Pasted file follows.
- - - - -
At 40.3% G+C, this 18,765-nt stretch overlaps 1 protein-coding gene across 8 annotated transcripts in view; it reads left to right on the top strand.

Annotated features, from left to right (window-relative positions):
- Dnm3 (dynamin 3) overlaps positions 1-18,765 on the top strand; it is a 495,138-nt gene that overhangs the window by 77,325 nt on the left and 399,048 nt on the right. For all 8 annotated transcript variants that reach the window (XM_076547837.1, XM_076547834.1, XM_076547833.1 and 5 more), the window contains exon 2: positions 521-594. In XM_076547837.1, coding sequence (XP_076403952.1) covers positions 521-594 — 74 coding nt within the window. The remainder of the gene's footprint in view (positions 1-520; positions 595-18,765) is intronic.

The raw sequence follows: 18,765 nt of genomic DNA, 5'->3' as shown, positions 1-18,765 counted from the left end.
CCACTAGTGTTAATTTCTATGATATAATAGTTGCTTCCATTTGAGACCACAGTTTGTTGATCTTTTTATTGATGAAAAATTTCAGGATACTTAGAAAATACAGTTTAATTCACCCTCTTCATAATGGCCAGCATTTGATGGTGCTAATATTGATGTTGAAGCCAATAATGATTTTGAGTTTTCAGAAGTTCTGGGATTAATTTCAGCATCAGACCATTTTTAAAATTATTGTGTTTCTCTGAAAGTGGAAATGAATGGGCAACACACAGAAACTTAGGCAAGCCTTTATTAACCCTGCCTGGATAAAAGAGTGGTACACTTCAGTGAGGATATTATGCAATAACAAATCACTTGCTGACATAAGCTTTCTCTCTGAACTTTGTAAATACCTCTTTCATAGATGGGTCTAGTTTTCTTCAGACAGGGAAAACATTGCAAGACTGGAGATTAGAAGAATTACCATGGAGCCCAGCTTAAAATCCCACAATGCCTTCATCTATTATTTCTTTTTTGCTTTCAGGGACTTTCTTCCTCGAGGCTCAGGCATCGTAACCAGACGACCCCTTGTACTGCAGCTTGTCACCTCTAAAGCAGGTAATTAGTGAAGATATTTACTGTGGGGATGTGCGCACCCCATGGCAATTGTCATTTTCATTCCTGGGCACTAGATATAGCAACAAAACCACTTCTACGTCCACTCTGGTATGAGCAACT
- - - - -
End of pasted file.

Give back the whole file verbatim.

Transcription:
At 40.3% G+C, this 18,765-nt stretch overlaps 1 protein-coding gene across 8 annotated transcripts in view; it reads left to right on the top strand.

Annotated features, from left to right (window-relative positions):
- Dnm3 (dynamin 3) overlaps positions 1-18,765 on the top strand; it is a 495,138-nt gene that overhangs the window by 77,325 nt on the left and 399,048 nt on the right. For all 8 annotated transcript variants that reach the window (XM_076547837.1, XM_076547834.1, XM_076547833.1 and 5 more), the window contains exon 2: positions 521-594. In XM_076547837.1, coding sequence (XP_076403952.1) covers positions 521-594 — 74 coding nt within the window. The remainder of the gene's footprint in view (positions 1-520; positions 595-18,765) is intronic.

The raw sequence follows: 18,765 nt of genomic DNA, 5'->3' as shown, positions 1-18,765 counted from the left end.
CCACTAGTGTTAATTTCTATGATATAATAGTTGCTTCCATTTGAGACCACAGTTTGTTGATCTTTTTATTGATGAAAAATTTCAGGATACTTAGAAAATACAGTTTAATTCACCCTCTTCATAATGGCCAGCATTTGATGGTGCTAATATTGATGTTGAAGCCAATAATGATTTTGAGTTTTCAGAAGTTCTGGGATTAATTTCAGCATCAGACCATTTTTAAAATTATTGTGTTTCTCTGAAAGTGGAAATGAATGGGCAACACACAGAAACTTAGGCAAGCCTTTATTAACCCTGCCTGGATAAAAGAGTGGTACACTTCAGTGAGGATATTATGCAATAACAAATCACTTGCTGACATAAGCTTTCTCTCTGAACTTTGTAAATACCTCTTTCATAGATGGGTCTAGTTTTCTTCAGACAGGGAAAACATTGCAAGACTGGAGATTAGAAGAATTACCATGGAGCCCAGCTTAAAATCCCACAATGCCTTCATCTATTATTTCTTTTTTGCTTTCAGGGACTTTCTTCCTCGAGGCTCAGGCATCGTAACCAGACGACCCCTTGTACTGCAGCTTGTCACCTCTAAAGCAGGTAATTAGTGAAGATATTTACTGTGGGGATGTGCGCACCCCATGGCAATTGTCATTTTCATTCCTGGGCACTAGATATAGCAACAAAACCACTTCTACGTCCACTCTGGTATGAGCAACT